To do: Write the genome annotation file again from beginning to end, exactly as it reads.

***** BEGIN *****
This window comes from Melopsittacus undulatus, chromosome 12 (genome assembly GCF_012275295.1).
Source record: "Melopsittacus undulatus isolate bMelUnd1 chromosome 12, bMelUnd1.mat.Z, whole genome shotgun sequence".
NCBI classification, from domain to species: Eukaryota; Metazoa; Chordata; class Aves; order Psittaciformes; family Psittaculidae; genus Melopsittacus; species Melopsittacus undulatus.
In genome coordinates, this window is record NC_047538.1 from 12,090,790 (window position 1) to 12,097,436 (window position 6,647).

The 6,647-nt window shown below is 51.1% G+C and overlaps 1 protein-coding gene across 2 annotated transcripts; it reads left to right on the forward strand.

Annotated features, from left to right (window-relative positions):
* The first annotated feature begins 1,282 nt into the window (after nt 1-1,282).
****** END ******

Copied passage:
This window comes from Melopsittacus undulatus, chromosome 12 (genome assembly GCF_012275295.1).
Source record: "Melopsittacus undulatus isolate bMelUnd1 chromosome 12, bMelUnd1.mat.Z, whole genome shotgun sequence".
NCBI classification, from domain to species: Eukaryota; Metazoa; Chordata; class Aves; order Psittaciformes; family Psittaculidae; genus Melopsittacus; species Melopsittacus undulatus.
In genome coordinates, this window is record NC_047538.1 from 12,090,790 (window position 1) to 12,097,436 (window position 6,647).

The 6,647-nt window shown below is 51.1% G+C and overlaps 1 protein-coding gene across 2 annotated transcripts; it reads left to right on the forward strand.

Annotated features, from left to right (window-relative positions):
* The first annotated feature begins 1,282 nt into the window (after nt 1-1,282).